At about 6:30 a.m. this morning, I walked to the local Giant in Columbia Heights to pick up some eggs to make breakfast. When the cashier was almost done ringing me up, she hesitantly asked me if I needed bags. My immediate thought was “odd question”, but I responded yes. She proceeded to push a button on the register before bagging my groceries, and, to my surprise, I was charged a fee for each bag she gave me. Having lived in Boston the past three years, where we are not charged a mandatory fee for bags given to us by a store, I was annoyed by having to pay this.
I did a little research into why I was charged this fee when I got home and found this interesting graphical explanation of the “bag law”, more formally known as the Anacostia River Clean Up and Protection Act of 2009.
After reading the purpose of the law, though I still didn’t like being charged the fee, I better understood the purpose. It also reminded me of a fantastic WIRED article about feedback loops I read and wrote about last year. The article talks about the cycle of decision making and how positive reinforcement is being used to change human behavior. The bag law is actually a good example of how consumer behavior can be shifted with a little reward for their good deeds, in this case reusing shopping bags.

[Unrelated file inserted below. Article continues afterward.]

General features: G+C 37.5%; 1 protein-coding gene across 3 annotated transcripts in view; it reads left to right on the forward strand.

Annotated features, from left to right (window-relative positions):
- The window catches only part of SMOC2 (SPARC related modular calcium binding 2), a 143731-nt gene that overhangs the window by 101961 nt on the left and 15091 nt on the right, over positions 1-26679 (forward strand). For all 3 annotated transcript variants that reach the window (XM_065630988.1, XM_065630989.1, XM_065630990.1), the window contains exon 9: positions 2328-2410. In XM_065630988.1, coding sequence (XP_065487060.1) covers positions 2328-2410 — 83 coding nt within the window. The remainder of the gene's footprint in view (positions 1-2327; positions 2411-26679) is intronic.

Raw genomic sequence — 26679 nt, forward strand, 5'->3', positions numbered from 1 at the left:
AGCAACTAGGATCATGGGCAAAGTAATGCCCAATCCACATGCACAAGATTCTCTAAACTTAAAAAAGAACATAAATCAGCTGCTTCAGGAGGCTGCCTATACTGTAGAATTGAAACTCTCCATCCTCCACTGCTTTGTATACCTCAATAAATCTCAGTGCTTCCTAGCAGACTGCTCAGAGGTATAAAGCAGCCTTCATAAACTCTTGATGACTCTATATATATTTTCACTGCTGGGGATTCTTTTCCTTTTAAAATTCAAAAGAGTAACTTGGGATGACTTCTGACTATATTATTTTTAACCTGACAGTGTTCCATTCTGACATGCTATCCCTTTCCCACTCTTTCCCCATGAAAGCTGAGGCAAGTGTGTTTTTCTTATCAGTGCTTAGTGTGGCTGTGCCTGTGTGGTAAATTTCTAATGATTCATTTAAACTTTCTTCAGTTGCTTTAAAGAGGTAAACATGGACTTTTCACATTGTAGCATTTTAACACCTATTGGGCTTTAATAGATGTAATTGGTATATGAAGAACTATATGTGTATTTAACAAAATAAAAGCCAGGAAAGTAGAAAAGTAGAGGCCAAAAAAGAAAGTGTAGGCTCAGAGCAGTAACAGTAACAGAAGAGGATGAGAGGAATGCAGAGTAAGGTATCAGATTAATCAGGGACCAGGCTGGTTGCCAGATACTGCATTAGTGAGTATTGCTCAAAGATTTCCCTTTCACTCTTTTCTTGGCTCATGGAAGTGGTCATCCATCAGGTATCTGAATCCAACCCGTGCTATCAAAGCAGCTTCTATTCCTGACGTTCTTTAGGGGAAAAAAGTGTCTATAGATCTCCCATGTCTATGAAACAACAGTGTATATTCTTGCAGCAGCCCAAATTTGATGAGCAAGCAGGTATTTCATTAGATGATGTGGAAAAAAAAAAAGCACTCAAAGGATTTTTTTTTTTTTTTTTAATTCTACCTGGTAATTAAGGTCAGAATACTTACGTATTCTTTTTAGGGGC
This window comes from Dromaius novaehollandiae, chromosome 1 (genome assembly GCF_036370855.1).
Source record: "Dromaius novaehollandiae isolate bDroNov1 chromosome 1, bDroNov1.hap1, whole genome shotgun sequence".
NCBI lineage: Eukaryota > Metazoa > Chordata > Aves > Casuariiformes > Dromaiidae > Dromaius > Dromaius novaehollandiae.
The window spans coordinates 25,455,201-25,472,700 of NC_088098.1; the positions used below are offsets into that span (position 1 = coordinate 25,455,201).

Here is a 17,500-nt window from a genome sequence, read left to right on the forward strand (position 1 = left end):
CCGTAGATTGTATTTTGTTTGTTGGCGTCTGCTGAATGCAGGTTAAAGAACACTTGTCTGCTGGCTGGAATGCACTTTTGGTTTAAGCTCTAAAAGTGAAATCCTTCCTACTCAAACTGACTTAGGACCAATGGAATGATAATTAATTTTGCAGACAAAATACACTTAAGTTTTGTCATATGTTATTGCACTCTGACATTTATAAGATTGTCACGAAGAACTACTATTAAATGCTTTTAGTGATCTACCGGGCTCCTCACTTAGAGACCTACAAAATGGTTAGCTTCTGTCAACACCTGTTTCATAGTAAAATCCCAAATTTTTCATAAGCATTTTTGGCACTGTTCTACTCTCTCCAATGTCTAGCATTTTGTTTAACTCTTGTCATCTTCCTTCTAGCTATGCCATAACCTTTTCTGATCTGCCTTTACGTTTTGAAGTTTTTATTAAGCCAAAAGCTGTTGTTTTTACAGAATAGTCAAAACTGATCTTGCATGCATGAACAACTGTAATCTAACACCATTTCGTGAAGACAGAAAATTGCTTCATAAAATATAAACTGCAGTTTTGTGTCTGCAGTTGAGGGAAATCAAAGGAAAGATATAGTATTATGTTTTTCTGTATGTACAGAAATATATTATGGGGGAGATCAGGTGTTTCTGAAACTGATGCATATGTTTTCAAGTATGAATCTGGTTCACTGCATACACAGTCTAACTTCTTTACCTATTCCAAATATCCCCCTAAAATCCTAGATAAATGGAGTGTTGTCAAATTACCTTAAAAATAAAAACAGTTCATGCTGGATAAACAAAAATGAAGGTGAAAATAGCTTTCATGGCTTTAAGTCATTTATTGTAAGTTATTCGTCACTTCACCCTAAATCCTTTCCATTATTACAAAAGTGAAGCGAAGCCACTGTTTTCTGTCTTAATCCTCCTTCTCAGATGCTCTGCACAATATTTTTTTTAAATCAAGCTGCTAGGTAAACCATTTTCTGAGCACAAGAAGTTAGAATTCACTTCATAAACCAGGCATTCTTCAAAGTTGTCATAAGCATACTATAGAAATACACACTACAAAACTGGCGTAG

Community managers can learn a valuable lesson from the tactics described by Thomas Goetz, author of the WIRED article. In my past analysis of the way some of the top brands in social media manage their online communities (specifically Facebook pages), I have found there are two dominant approaches taken:
- Brands ignore both positive and negative comments left on their page.
- Brands reprimand those who post negative comments, and ignore those who make positive contributions to the dialogue taking place.
Either approach is a negative approach. Look at it from a real-world perspective. We ignore people as a negative way of saying we do not care about you or what you have to say. We give people a slap on the wrist when they do something we deem to be wrong. Both responses do not produce a positive change in behavior within that individual. That person or persons generally end up angry or hurt by the situation, or both, which often amplifies the original negative behavior they engaged in.